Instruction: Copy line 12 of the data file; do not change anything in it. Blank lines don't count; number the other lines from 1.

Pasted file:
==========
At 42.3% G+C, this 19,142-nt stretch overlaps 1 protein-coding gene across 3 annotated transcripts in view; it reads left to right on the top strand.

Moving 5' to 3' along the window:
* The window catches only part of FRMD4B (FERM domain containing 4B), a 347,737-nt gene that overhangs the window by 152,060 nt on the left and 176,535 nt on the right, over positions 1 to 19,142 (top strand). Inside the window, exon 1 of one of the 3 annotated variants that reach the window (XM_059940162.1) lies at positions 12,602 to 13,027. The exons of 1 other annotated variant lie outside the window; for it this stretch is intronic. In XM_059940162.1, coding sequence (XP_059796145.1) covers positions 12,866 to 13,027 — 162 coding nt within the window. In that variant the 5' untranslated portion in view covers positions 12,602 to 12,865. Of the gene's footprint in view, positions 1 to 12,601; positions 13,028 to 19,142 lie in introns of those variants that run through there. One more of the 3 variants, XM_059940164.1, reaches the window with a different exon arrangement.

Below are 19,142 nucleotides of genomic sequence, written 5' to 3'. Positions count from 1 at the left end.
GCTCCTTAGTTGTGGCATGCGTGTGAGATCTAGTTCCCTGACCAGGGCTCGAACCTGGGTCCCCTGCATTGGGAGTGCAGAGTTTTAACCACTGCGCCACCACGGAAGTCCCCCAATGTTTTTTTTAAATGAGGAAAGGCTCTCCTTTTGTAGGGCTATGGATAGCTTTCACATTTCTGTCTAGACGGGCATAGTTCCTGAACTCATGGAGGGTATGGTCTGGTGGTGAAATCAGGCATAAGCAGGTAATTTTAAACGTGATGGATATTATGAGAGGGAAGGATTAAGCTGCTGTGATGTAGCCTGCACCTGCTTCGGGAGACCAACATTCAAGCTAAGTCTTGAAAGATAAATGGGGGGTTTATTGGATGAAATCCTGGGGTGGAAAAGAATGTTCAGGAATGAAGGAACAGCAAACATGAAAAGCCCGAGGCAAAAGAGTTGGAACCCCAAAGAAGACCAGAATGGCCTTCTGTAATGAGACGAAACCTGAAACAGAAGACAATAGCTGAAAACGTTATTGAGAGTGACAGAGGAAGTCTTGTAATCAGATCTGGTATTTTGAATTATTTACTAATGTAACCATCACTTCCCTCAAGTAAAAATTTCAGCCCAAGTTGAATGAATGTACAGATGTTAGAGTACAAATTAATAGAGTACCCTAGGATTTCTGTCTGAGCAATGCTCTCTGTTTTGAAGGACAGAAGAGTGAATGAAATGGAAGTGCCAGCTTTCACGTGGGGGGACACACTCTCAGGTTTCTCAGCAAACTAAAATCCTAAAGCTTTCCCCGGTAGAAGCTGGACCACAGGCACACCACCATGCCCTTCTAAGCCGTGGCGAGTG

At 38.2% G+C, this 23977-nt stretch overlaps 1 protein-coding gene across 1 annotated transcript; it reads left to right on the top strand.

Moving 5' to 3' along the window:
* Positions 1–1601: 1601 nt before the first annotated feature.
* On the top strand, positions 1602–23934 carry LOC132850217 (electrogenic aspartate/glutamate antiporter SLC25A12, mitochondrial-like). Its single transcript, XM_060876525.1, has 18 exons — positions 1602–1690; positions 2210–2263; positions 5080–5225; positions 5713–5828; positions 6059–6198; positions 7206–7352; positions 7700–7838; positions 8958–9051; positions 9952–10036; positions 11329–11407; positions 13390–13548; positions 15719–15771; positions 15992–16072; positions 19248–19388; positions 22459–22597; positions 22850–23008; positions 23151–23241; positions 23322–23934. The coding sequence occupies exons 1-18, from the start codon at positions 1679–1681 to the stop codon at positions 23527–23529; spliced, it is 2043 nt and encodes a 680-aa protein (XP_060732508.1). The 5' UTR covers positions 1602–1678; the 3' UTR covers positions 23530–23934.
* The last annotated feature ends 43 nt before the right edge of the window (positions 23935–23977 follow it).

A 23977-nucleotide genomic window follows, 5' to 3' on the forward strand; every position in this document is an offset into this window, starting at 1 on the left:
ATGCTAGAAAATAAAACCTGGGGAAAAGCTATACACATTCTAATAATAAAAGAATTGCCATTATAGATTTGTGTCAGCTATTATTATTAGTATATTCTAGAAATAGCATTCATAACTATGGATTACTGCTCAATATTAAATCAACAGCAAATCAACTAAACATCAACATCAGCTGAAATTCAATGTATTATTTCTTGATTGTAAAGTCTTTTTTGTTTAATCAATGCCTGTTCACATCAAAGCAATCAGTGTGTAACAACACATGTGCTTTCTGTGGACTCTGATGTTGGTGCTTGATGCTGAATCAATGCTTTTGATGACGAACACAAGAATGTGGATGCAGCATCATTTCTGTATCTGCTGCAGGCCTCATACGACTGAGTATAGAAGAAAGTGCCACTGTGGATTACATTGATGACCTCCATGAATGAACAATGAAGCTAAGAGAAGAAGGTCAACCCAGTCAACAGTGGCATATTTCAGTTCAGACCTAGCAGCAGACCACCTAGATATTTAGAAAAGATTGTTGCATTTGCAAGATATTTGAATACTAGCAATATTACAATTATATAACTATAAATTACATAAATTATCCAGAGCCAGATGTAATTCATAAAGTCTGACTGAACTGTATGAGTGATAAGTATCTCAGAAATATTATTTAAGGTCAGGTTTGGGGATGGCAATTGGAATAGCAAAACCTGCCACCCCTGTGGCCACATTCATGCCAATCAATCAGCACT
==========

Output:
ATGCTAGAAAATAAAACCTGGGGAAAAGCTATACACATTCTAATAATAAAAGAATTGCCATTATAGATTTGTGTCAGCTATTATTATTAGTATATTCTAGAAATAGCATTCATAACTATGGATTACTGCTCAATATTAAATCAACAGCAAATCAACTAAACATCAACATCAGCTGAAATTCAATGTATTATTTCTTGATTGTAAAGTCTTTTTTGTTTAATCAATGCCTGTTCACATCAAAGCAATCAGTGTGTAACAACACATGTGCTTTCTGTGGACTCTGATGTTGGTGCTTGATGCTGAATCAATGCTTTTGATGACGAACACAAGAATGTGGATGCAGCATCATTTCTGTATCTGCTGCAGGCCTCATACGACTGAGTATAGAAGAAAGTGCCACTGTGGATTACATTGATGACCTCCATGAATGAACAATGAAGCTAAGAGAAGAAGGTCAACCCAGTCAACAGTGGCATATTTCAGTTCAGACCTAGCAGCAGACCACCTAGATATTTAGAAAAGATTGTTGCATTTGCAAGATATTTGAATACTAGCAATATTACAATTATATAACTATAAATTACATAAATTATCCAGAGCCAGATGTAATTCATAAAGTCTGACTGAACTGTATGAGTGATAAGTATCTCAGAAATATTATTTAAGGTCAGGTTTGGGGATGGCAATTGGAATAGCAAAACCTGCCACCCCTGTGGCCACATTCATGCCAATCAATCAGCACT